Chuck Review, Season 5, Episode 3, “Chuck Versus the Frosted Tips”
Written by Phil Klemmer
Directed by Paul Marks
Airs Fridays at 8pm (ET) on NBC
There comes a point in many shows when long-time fans have to decide what they expect from new episodes. Is it enough to just enjoy hanging out with favorite characters, even if the story lets them down? This question has likely been on the minds of Chuck’s dedicated (if limited) audience during the early fifth season. Putting the Intersect in Morgan hasn’t worked, even with the surprising conflict that’s come out of it. This move has changed the focus and left many characters lurking outside the frame. Involving such a large cast in each episode is tricky, and it grows even tougher when the tone is all over the map.
This week’s mission has Carmichael Industries helping General Beckman (Bonita Friedericy) apprehend a fugitive, but this is just a set-up for some battles with Morgan 2.0. He renounces Chuck as his friend and even breaks up with Casey’s daughter Alex (Mekenna Melvin) by text message. It seems that Morgan’s ego has spun out of control because of the Intersect. This is an interesting concept, especially when you combine it with the fun of seeing Joshua Gomez go way over the top- he struts around the Buy More like he owns the place, and his futuristic single-seat car is a great touch. This goofiness is entertaining, but it removes any real menace from the situation. Even when Morgan’s arrogance threatens their lives near the end, it’s hard to worry too much about their fates.
The possible end of Chuck and Morgan’s friendship is unfortunate, especially given their long history. Besides showing that demise, this episode also presents the sad loss of an expert pop-culture brain. Morgan was the guy who once spent all his money to buy a used Delorean; last week, he didn’t even care about Trilogy Night, which offered the tough choice between the Die Hard or Star Wars movies (the correct answer is Star Wars’ original trilogy). These changes are nothing compared to his fall towards the worst type of yuppie spy, however. Morgan wears lifts, piles on loads of cologne, and adds ridiculous frosted tips to his hair. Apparently, the Intersect leads to bad style choices if placed in the wrong brain.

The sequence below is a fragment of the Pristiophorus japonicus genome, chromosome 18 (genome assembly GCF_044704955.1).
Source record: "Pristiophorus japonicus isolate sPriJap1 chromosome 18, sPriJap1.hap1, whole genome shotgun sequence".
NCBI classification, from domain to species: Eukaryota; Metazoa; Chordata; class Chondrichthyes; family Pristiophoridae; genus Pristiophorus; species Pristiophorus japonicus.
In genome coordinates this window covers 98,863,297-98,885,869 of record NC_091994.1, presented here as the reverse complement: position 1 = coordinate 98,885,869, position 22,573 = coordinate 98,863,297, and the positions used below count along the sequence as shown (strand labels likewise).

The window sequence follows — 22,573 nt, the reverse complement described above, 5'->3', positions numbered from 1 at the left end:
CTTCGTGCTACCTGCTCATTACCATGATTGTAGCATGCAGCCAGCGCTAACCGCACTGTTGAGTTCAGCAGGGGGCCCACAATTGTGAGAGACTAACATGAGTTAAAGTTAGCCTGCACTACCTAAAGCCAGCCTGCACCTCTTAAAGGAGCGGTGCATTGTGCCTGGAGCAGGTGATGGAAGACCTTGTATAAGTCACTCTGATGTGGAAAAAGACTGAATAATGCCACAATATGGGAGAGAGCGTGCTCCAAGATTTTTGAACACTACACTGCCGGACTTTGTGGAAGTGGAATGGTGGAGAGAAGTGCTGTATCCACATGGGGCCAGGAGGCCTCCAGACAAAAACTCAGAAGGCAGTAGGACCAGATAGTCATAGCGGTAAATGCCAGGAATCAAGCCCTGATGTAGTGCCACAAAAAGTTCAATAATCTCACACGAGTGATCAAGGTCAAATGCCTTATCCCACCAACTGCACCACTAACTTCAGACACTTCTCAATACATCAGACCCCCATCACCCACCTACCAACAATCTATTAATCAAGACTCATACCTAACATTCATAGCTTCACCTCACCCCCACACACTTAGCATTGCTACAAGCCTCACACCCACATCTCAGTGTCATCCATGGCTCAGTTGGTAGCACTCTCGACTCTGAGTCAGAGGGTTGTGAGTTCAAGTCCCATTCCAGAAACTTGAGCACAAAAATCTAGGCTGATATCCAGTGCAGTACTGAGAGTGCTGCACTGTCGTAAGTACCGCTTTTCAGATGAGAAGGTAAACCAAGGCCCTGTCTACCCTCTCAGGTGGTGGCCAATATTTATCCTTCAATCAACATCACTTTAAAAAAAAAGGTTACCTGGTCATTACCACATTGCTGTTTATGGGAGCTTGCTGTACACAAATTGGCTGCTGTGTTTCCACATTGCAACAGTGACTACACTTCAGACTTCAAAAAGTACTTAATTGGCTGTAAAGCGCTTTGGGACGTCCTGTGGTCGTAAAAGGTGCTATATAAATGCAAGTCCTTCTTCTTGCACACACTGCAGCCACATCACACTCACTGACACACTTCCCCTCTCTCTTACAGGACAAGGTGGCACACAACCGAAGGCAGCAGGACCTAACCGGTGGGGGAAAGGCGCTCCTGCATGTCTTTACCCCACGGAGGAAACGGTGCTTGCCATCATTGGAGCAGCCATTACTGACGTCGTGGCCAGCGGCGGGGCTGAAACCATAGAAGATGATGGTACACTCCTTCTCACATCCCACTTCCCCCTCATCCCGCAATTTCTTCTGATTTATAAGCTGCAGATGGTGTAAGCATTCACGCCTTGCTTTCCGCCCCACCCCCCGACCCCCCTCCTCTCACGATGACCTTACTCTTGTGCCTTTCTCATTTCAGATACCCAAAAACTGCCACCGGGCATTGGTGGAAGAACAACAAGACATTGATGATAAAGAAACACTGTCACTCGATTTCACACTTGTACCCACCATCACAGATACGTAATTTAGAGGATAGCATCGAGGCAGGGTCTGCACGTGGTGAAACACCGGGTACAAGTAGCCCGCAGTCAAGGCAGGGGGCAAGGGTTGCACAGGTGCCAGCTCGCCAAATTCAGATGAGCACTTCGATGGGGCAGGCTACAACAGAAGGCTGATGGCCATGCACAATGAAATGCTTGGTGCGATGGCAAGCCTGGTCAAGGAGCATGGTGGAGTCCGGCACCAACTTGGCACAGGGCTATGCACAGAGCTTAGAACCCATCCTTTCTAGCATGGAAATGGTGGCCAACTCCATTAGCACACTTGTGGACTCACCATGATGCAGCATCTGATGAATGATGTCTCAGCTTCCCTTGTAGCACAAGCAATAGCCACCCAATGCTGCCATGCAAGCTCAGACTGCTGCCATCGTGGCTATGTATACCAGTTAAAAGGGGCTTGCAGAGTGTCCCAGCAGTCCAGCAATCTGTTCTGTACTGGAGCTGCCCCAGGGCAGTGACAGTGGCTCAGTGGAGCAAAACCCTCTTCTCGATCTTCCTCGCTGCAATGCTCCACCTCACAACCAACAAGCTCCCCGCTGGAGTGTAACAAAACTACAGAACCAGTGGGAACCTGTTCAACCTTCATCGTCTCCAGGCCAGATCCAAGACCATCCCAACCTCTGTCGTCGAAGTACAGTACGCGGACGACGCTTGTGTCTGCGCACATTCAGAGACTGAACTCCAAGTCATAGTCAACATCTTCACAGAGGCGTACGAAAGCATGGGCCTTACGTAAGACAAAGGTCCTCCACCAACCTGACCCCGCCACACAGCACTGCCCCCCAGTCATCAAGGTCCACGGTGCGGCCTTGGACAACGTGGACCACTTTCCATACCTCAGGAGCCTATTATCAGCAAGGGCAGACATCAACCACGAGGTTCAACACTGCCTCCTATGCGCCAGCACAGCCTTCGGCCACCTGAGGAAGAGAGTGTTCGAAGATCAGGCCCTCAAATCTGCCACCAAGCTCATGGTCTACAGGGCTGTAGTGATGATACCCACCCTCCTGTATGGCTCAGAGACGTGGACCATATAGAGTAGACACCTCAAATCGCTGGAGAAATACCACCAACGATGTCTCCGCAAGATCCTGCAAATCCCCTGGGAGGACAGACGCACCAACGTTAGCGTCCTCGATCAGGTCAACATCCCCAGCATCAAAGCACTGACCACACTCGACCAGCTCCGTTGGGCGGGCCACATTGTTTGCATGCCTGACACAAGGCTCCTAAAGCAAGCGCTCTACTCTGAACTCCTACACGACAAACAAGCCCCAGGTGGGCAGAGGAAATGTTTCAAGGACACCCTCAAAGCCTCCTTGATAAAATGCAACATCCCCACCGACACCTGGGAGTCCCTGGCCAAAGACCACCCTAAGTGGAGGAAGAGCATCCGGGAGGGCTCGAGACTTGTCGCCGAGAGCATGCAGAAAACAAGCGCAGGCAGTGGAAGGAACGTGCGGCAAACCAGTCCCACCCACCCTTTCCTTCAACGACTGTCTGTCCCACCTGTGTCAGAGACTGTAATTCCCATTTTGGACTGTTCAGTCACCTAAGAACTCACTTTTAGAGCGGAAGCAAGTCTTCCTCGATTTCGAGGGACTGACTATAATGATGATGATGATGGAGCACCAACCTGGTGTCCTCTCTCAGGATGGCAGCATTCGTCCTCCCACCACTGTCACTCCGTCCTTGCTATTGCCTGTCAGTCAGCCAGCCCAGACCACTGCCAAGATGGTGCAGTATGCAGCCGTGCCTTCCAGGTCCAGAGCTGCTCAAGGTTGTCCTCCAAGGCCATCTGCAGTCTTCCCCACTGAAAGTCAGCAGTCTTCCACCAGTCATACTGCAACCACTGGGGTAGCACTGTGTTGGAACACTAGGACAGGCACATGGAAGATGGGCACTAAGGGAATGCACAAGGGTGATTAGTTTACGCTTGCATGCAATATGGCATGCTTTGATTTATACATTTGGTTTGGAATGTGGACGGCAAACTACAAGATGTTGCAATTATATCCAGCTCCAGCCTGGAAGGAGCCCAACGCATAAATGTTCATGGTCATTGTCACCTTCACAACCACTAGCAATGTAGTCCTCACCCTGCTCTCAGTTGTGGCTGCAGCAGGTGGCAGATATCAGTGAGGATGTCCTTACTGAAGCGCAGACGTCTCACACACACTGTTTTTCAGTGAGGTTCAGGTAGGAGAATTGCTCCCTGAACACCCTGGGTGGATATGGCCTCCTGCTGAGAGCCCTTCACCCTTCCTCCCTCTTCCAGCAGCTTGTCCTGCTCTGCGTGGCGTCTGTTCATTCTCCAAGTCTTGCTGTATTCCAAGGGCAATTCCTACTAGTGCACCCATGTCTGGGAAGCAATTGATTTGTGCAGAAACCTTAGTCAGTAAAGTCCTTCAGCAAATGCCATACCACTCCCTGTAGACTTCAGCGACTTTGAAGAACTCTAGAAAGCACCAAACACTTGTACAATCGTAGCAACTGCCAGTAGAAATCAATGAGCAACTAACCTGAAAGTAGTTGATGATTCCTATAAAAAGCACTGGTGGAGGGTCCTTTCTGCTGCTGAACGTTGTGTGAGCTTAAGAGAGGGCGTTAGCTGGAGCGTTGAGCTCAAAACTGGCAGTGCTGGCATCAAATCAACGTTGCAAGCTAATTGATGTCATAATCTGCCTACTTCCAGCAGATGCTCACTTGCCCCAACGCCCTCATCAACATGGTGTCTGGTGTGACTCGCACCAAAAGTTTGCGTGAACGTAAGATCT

Looking beyond the main plot, it’s becoming clear that Chuck may have a “lady problem” this season. The first issue is the nonexistence of Sarah Lancaster as Chuck’s sister Ellie. This week, she appears for one scene to give Sarah a pep talk about saving Morgan. This mirrors a conversation from the premiere where she reassured her brother about his concerns over missing The Intersect. These moments stand out more than if Ellie was completely missing because they’re so random. Alex was a good addition last year because of her relationships with both Casey and Morgan. Mekenna Melvin wasn’t a key player, but seemed comfortable among the long-running cast. Her appearance this week is her first of the season, and her only role is to be sad about the break-up.
Another telling example occurs in the climax, where Morgan and Gertrude Verbanski (Carrie Anne-Moss) face imminent death. Both Chuck and Casey move to save them, while Sarah stands outside the flames in fright. This doesn’t fit with her character and is designed solely to fix the other duo’s relationships. It makes sense to bring Casey and Gertrude together romantically, but cutting several times to Sarah looking worried seems really out of place. She’s usually the most active member of the team, willing to fight through anyone. Now that Morgan’s problems are getting better, the next step is finding a way to involve the entire group in a mission. Sidelining these characters feels more like lazy writing than a necessary sacrifice for the ongoing stories.
The big revelations in “Chuck Versus the Frosted Tips” do advance the season’s main arc and make the upcoming episodes more promising. Since this Intersect is a “Trojan Horse” actually designed to take down Chuck, it brings the evil Decker back into the picture. He’s likely working for a more sinister villain, so that mystery remains at the forefront. The cliffhanger shows how Decker’s ready to do a lot more than just taunt the team. This season could use a Big Bad and needs to raise the stakes to keep us engaged in the overall story. Bringing in clever guest stars only goes so far if the tension is gone. This episode is a step up from last week and hopefully will keep the momentum going as the story moves forward.